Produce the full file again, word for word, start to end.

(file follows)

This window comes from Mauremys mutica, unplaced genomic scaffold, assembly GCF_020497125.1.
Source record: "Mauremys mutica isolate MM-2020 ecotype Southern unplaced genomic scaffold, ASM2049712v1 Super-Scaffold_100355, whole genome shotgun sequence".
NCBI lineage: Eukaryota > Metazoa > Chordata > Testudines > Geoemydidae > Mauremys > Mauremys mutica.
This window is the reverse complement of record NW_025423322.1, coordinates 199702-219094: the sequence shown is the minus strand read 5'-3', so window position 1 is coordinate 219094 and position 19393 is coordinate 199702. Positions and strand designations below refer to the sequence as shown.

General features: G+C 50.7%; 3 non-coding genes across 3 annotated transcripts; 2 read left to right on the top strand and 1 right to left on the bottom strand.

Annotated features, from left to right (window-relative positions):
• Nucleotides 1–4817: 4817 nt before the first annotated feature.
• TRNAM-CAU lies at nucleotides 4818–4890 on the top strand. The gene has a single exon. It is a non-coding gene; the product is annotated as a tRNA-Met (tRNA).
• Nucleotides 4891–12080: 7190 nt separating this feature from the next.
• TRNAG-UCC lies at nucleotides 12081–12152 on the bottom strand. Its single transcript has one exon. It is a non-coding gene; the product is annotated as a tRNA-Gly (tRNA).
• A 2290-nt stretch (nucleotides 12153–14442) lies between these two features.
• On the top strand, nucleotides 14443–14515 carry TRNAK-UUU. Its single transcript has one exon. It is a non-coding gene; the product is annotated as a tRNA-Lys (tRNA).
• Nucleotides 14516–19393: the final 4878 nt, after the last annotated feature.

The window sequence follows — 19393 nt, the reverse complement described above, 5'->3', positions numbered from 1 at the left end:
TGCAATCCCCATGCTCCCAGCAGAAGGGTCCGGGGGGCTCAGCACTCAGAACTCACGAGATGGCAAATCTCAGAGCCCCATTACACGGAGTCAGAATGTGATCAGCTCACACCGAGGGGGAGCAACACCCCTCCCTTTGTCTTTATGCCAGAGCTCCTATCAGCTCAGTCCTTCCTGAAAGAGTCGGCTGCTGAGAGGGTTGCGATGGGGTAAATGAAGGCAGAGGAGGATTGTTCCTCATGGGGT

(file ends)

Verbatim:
This window comes from Mauremys mutica, unplaced genomic scaffold, assembly GCF_020497125.1.
Source record: "Mauremys mutica isolate MM-2020 ecotype Southern unplaced genomic scaffold, ASM2049712v1 Super-Scaffold_100355, whole genome shotgun sequence".
NCBI lineage: Eukaryota > Metazoa > Chordata > Testudines > Geoemydidae > Mauremys > Mauremys mutica.
This window is the reverse complement of record NW_025423322.1, coordinates 199702-219094: the sequence shown is the minus strand read 5'-3', so window position 1 is coordinate 219094 and position 19393 is coordinate 199702. Positions and strand designations below refer to the sequence as shown.

General features: G+C 50.7%; 3 non-coding genes across 3 annotated transcripts; 2 read left to right on the top strand and 1 right to left on the bottom strand.

Annotated features, from left to right (window-relative positions):
• Nucleotides 1–4817: 4817 nt before the first annotated feature.
• TRNAM-CAU lies at nucleotides 4818–4890 on the top strand. The gene has a single exon. It is a non-coding gene; the product is annotated as a tRNA-Met (tRNA).
• Nucleotides 4891–12080: 7190 nt separating this feature from the next.
• TRNAG-UCC lies at nucleotides 12081–12152 on the bottom strand. Its single transcript has one exon. It is a non-coding gene; the product is annotated as a tRNA-Gly (tRNA).
• A 2290-nt stretch (nucleotides 12153–14442) lies between these two features.
• On the top strand, nucleotides 14443–14515 carry TRNAK-UUU. Its single transcript has one exon. It is a non-coding gene; the product is annotated as a tRNA-Lys (tRNA).
• Nucleotides 14516–19393: the final 4878 nt, after the last annotated feature.

The window sequence follows — 19393 nt, the reverse complement described above, 5'->3', positions numbered from 1 at the left end:
TGCAATCCCCATGCTCCCAGCAGAAGGGTCCGGGGGGCTCAGCACTCAGAACTCACGAGATGGCAAATCTCAGAGCCCCATTACACGGAGTCAGAATGTGATCAGCTCACACCGAGGGGGAGCAACACCCCTCCCTTTGTCTTTATGCCAGAGCTCCTATCAGCTCAGTCCTTCCTGAAAGAGTCGGCTGCTGAGAGGGTTGCGATGGGGTAAATGAAGGCAGAGGAGGATTGTTCCTCATGGGGT